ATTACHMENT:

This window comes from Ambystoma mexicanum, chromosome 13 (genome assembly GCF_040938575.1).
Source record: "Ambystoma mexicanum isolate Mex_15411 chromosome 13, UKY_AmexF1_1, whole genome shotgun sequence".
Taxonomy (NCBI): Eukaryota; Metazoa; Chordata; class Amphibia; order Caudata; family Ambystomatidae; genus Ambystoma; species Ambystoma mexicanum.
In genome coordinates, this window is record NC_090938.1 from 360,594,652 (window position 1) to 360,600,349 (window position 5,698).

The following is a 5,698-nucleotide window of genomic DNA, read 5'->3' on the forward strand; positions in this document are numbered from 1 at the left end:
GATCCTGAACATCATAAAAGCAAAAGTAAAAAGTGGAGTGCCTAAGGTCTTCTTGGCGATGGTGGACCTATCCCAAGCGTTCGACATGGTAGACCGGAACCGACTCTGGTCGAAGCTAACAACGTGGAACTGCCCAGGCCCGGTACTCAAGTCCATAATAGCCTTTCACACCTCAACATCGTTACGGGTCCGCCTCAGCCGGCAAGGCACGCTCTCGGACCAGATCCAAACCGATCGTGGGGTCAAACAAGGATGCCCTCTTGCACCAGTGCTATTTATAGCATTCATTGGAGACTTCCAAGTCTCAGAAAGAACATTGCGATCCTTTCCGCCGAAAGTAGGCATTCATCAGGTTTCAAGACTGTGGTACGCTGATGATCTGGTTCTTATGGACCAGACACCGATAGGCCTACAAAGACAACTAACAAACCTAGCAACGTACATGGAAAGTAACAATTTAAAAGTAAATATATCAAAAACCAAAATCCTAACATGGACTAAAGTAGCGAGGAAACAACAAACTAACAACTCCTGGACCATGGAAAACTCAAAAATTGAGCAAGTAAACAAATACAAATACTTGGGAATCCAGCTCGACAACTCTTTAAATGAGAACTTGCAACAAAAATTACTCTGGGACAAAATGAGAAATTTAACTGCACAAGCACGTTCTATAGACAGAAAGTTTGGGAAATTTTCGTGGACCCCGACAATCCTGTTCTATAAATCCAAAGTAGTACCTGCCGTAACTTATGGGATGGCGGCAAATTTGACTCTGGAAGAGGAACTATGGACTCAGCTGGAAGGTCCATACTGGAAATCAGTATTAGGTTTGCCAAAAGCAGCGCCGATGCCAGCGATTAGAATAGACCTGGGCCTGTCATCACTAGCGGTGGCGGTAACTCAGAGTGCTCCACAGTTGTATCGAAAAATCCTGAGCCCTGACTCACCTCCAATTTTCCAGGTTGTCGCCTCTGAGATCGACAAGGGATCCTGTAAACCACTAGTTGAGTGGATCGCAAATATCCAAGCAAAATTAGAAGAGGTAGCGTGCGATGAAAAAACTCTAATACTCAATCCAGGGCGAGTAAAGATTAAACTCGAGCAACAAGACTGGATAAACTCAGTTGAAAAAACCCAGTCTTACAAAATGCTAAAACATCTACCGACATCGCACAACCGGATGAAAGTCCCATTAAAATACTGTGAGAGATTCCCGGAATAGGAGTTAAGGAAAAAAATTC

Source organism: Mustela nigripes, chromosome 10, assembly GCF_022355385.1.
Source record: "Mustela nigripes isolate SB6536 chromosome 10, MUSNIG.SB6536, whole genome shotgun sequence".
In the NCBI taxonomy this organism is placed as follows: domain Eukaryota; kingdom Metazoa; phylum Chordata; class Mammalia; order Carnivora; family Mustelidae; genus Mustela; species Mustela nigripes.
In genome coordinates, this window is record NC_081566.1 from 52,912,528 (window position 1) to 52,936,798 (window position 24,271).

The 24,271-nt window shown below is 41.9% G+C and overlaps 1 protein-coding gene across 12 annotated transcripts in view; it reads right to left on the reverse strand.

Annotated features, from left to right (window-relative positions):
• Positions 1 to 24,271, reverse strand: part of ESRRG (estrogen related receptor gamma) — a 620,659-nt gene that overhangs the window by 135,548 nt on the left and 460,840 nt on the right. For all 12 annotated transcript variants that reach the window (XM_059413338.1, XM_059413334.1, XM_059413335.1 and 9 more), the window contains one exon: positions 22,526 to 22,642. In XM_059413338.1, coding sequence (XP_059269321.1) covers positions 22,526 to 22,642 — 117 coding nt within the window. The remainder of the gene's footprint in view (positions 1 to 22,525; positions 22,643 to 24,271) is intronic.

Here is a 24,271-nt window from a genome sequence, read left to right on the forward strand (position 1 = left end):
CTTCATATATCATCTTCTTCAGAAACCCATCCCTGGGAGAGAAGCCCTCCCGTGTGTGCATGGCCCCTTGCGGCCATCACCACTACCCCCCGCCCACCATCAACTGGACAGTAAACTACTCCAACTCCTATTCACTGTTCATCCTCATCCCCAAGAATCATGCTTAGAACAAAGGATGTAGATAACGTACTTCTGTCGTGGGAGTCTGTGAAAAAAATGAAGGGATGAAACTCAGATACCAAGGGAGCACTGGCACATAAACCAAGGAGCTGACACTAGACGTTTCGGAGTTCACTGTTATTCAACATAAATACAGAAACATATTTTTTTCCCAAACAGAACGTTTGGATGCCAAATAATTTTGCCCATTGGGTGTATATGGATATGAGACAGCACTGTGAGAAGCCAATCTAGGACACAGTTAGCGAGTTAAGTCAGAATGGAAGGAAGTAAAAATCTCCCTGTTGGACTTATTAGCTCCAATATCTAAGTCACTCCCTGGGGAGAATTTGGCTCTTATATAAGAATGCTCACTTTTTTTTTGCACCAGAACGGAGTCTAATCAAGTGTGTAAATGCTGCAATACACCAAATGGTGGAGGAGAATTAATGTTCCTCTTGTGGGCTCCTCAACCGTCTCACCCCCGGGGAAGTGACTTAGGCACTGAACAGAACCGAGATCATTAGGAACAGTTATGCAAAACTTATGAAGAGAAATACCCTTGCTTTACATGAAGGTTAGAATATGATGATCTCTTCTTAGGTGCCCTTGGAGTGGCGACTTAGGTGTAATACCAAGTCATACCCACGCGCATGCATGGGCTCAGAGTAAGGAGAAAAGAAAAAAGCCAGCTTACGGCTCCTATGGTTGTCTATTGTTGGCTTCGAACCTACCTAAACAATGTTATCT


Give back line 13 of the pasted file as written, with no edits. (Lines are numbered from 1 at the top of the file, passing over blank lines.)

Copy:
• Positions 1 to 24,271, reverse strand: part of ESRRG (estrogen related receptor gamma) — a 620,659-nt gene that overhangs the window by 135,548 nt on the left and 460,840 nt on the right. For all 12 annotated transcript variants that reach the window (XM_059413338.1, XM_059413334.1, XM_059413335.1 and 9 more), the window contains one exon: positions 22,526 to 22,642. In XM_059413338.1, coding sequence (XP_059269321.1) covers positions 22,526 to 22,642 — 117 coding nt within the window. The remainder of the gene's footprint in view (positions 1 to 22,525; positions 22,643 to 24,271) is intronic.